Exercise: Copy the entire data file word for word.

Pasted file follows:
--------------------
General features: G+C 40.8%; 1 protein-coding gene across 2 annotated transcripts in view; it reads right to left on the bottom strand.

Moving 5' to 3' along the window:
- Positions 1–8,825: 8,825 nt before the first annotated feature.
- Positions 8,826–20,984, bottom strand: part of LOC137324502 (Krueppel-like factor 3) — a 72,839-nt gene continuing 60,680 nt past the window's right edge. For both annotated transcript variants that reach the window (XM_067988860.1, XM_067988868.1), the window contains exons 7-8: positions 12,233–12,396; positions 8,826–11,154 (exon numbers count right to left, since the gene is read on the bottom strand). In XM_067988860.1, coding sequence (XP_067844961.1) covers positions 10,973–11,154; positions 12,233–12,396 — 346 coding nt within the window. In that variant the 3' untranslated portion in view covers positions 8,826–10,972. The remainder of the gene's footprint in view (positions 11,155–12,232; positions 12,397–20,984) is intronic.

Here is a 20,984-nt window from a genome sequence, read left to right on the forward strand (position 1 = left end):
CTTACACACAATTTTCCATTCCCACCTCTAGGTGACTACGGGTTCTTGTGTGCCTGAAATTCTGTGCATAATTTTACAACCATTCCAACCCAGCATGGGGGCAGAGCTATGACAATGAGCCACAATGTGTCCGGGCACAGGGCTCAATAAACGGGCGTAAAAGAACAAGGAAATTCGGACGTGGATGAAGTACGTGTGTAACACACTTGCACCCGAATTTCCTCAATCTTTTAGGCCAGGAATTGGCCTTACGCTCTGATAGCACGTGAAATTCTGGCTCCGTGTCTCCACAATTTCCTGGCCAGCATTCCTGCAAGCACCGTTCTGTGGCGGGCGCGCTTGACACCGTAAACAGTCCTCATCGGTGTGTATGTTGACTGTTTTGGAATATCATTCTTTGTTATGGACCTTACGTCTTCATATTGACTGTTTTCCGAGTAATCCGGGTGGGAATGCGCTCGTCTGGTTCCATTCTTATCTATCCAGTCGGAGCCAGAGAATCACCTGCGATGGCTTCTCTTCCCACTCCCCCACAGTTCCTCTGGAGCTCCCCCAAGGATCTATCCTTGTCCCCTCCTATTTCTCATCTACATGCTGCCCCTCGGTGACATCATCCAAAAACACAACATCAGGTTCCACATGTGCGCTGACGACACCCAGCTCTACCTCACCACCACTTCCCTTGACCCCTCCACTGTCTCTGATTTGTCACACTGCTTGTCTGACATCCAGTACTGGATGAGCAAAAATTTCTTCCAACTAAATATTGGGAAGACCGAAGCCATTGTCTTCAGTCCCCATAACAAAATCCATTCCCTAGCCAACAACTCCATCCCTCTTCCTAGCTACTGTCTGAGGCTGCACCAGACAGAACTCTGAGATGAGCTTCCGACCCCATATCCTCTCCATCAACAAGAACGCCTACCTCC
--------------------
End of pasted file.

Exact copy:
General features: G+C 40.8%; 1 protein-coding gene across 2 annotated transcripts in view; it reads right to left on the bottom strand.

Moving 5' to 3' along the window:
- Positions 1–8,825: 8,825 nt before the first annotated feature.
- Positions 8,826–20,984, bottom strand: part of LOC137324502 (Krueppel-like factor 3) — a 72,839-nt gene continuing 60,680 nt past the window's right edge. For both annotated transcript variants that reach the window (XM_067988860.1, XM_067988868.1), the window contains exons 7-8: positions 12,233–12,396; positions 8,826–11,154 (exon numbers count right to left, since the gene is read on the bottom strand). In XM_067988860.1, coding sequence (XP_067844961.1) covers positions 10,973–11,154; positions 12,233–12,396 — 346 coding nt within the window. In that variant the 3' untranslated portion in view covers positions 8,826–10,972. The remainder of the gene's footprint in view (positions 11,155–12,232; positions 12,397–20,984) is intronic.

Here is a 20,984-nt window from a genome sequence, read left to right on the forward strand (position 1 = left end):
CTTACACACAATTTTCCATTCCCACCTCTAGGTGACTACGGGTTCTTGTGTGCCTGAAATTCTGTGCATAATTTTACAACCATTCCAACCCAGCATGGGGGCAGAGCTATGACAATGAGCCACAATGTGTCCGGGCACAGGGCTCAATAAACGGGCGTAAAAGAACAAGGAAATTCGGACGTGGATGAAGTACGTGTGTAACACACTTGCACCCGAATTTCCTCAATCTTTTAGGCCAGGAATTGGCCTTACGCTCTGATAGCACGTGAAATTCTGGCTCCGTGTCTCCACAATTTCCTGGCCAGCATTCCTGCAAGCACCGTTCTGTGGCGGGCGCGCTTGACACCGTAAACAGTCCTCATCGGTGTGTATGTTGACTGTTTTGGAATATCATTCTTTGTTATGGACCTTACGTCTTCATATTGACTGTTTTCCGAGTAATCCGGGTGGGAATGCGCTCGTCTGGTTCCATTCTTATCTATCCAGTCGGAGCCAGAGAATCACCTGCGATGGCTTCTCTTCCCACTCCCCCACAGTTCCTCTGGAGCTCCCCCAAGGATCTATCCTTGTCCCCTCCTATTTCTCATCTACATGCTGCCCCTCGGTGACATCATCCAAAAACACAACATCAGGTTCCACATGTGCGCTGACGACACCCAGCTCTACCTCACCACCACTTCCCTTGACCCCTCCACTGTCTCTGATTTGTCACACTGCTTGTCTGACATCCAGTACTGGATGAGCAAAAATTTCTTCCAACTAAATATTGGGAAGACCGAAGCCATTGTCTTCAGTCCCCATAACAAAATCCATTCCCTAGCCAACAACTCCATCCCTCTTCCTAGCTACTGTCTGAGGCTGCACCAGACAGAACTCTGAGATGAGCTTCCGACCCCATATCCTCTCCATCAACAAGAACGCCTACCTCC